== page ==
By Stephanie Zacharek
By Simon Abrams
By Michelle Orange
By Alan Scherstuhl
By Nick Schager
By Amy Nicholson
By The Invisible Woman
By I Used to Be Darker
Floundering mimics and hopeless imitators come and go behind the camera, but there is only one Alfred Hitchcock. The "master of suspense," the committed ritualist who combined sadism and satire with the ease of a god, the schemer who created what critic Anthony Lane once called "a whole new etiquette of fear," remains a movie director without peer. What a pleasure, then, to behold the prospect of seven great Hitchcock thrillers back on the big screen. The Denver Art Museum's "Dial S for Suspense" series at the Starz FilmCenter is a virtual textbook of Hitchcockiana and bears watching by anyone who cares about film as art and entertainment. The schedule: September 13, The Lady Vanishes (1938), a sophisticated masterpiece from the director's formative British period, starring Margaret Lockwood as a vacationer in Europe and Dame May Whitty as the elderly traveling companion who disappears from their train; September 20, The 39 Steps (1935), an early espionage thriller that leads its embattled, wrongly accused hero, Robert Donat, from London to the Scottish Highlands in the company of a reluctant Madeleine Carroll; September 27, Shadow of a Doubt(1943), a wry portrait of small-town America in which mysterious Uncle Charlie (Joseph Cotten) keeps a dark secret from his sister and his adoring niece (Teresa Wright).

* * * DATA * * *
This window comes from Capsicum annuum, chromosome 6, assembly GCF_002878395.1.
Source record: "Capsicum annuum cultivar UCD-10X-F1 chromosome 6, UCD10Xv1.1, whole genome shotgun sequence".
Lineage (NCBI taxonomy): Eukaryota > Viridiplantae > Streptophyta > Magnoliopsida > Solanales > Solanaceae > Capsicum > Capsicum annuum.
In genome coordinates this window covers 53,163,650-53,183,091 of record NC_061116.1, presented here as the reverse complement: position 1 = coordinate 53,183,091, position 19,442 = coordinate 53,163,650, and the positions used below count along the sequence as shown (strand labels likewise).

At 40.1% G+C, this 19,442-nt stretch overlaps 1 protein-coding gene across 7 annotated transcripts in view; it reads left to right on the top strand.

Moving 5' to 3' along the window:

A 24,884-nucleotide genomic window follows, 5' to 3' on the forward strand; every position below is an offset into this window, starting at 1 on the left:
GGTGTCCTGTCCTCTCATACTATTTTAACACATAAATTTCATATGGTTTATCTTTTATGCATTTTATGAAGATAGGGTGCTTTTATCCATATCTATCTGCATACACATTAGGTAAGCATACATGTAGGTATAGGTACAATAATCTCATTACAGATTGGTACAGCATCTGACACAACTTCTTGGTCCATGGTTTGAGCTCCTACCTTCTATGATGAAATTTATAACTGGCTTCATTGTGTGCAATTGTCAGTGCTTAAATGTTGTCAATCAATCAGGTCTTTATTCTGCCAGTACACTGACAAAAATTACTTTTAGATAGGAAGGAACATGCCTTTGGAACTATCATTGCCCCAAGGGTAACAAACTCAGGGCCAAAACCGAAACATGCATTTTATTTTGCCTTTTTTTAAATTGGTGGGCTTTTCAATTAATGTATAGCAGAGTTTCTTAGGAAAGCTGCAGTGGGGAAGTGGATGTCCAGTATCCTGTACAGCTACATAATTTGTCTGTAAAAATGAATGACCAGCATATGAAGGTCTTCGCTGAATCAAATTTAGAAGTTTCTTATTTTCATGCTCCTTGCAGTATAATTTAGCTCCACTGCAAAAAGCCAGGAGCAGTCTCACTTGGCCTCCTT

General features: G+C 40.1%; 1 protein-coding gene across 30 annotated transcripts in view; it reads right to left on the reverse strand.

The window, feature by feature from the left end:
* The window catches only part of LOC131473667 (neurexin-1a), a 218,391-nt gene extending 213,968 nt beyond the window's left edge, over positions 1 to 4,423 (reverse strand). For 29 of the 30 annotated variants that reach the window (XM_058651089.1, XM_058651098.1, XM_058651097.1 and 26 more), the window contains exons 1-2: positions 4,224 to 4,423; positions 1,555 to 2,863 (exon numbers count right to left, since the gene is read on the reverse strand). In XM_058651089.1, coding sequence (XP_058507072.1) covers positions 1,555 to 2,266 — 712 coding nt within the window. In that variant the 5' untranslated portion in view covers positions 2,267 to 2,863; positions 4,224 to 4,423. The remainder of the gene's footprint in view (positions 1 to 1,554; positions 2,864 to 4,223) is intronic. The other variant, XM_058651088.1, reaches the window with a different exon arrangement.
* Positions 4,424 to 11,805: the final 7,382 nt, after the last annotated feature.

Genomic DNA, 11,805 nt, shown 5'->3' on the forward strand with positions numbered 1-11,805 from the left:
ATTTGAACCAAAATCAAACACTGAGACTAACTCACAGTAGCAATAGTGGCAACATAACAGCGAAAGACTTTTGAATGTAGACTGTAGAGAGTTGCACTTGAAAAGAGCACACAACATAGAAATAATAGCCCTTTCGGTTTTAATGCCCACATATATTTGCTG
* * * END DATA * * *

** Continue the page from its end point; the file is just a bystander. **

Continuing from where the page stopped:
October 4, Notorious (1946), starring beautiful Ingrid Bergman as the daughter of a Nazi war criminal and suave Cary Grant as a government agent who forces her to infiltrate a ring of German refugees in Rio de Janeiro; October 11, the dazzlingly complex Vertigo (1958), the most obsessive of all Hitchcock thrillers (not least for its suggestion of necrophilia), in which San Francisco detective James Stewart becomes fixated on a shop clerk (Kim Novak) who bears a striking resemblance to the woman he loved, now dead; October 18, Psycho (1960), the scariest Hitch of the lot, complete with Mrs. Bates perched in her high window, the most famous murder sequence in the history of movies (get back in there and scrub that shower, Norman) and countless instances of the director's famous hair fetish; October 25, The Birds (1963), in which Tippi Hedren and Rod Taylor weather a relentless ornithological nightmare in the scenic coastal town of Bodega Bay.
All films are at 7 p.m. The Starz FilmCenter is at 900 Auraria Parkway in the Tivoli Center. For information, call 303-820-3456 or 720-913-0105.
Join My Voice Nation for free stuff, film info & more!